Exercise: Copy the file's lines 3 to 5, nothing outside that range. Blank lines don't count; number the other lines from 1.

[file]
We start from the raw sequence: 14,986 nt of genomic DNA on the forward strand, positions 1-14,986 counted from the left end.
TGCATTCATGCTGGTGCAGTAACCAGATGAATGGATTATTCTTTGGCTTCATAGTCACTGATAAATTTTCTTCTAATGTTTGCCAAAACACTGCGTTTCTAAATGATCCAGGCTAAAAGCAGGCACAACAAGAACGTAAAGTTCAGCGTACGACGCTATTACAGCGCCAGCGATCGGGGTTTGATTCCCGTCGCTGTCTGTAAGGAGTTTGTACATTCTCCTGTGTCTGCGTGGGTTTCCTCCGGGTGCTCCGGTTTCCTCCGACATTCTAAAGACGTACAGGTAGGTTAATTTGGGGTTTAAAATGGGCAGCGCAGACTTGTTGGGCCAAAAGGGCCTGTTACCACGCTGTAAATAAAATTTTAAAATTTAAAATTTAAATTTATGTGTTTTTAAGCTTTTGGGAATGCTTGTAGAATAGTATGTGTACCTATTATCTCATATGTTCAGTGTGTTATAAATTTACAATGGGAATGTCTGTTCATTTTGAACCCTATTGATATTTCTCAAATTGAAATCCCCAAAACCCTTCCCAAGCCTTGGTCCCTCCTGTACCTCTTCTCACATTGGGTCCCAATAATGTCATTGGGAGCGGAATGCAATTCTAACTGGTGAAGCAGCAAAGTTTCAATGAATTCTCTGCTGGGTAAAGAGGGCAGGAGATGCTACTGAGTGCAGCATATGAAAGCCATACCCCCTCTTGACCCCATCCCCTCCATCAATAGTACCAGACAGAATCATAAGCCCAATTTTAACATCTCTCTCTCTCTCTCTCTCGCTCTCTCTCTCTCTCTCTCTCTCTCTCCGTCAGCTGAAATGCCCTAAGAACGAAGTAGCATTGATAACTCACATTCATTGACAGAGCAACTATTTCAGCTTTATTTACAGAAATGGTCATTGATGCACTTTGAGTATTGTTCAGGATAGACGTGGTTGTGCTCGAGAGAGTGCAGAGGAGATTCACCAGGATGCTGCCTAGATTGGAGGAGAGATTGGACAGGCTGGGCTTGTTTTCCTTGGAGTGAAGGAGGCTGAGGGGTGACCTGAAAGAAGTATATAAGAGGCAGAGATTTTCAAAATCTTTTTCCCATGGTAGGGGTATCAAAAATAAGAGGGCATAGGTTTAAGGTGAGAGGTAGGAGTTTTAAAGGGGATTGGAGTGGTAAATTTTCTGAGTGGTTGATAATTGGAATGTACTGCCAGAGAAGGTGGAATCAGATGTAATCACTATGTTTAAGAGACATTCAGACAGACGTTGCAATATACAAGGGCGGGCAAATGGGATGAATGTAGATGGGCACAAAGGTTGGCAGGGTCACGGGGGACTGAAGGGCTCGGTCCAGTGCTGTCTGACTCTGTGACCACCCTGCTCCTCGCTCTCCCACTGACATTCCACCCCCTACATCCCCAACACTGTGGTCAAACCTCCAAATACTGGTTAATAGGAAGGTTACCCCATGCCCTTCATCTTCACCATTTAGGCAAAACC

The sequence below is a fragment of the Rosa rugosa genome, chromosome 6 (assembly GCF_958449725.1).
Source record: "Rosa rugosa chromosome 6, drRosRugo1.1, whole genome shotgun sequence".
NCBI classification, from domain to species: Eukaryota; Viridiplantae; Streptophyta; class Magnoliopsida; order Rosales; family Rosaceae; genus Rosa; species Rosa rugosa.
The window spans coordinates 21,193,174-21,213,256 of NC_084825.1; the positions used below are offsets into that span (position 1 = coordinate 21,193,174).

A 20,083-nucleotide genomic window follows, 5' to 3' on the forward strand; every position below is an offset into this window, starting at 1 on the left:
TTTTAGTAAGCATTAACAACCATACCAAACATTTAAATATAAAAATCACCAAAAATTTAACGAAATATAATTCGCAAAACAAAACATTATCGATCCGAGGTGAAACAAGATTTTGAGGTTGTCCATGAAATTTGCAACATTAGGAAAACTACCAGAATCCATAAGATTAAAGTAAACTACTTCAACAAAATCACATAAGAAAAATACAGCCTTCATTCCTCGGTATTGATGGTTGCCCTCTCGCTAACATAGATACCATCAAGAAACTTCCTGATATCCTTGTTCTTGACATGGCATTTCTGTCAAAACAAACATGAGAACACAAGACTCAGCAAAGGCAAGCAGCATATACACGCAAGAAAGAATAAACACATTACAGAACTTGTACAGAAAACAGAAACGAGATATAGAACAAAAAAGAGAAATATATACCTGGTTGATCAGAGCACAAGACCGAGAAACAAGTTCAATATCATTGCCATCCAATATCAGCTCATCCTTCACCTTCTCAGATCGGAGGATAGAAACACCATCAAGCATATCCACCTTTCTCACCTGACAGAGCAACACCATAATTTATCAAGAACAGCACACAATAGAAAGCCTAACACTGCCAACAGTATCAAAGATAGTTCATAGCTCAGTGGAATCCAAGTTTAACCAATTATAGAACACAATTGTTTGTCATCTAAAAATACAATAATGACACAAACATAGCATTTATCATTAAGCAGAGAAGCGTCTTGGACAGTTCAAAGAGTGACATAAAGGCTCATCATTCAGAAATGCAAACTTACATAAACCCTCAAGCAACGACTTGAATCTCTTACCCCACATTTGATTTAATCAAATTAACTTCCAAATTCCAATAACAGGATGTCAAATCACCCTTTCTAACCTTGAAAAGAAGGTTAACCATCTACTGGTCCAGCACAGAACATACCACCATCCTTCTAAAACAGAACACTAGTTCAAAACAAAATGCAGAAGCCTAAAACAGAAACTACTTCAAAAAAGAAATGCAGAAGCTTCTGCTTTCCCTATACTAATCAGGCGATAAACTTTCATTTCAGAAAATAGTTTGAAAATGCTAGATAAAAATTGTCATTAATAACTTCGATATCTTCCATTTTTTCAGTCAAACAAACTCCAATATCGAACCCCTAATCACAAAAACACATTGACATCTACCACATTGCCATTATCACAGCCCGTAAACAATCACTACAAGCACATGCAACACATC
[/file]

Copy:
The sequence below is a fragment of the Rosa rugosa genome, chromosome 6 (assembly GCF_958449725.1).
Source record: "Rosa rugosa chromosome 6, drRosRugo1.1, whole genome shotgun sequence".
NCBI classification, from domain to species: Eukaryota; Viridiplantae; Streptophyta; class Magnoliopsida; order Rosales; family Rosaceae; genus Rosa; species Rosa rugosa.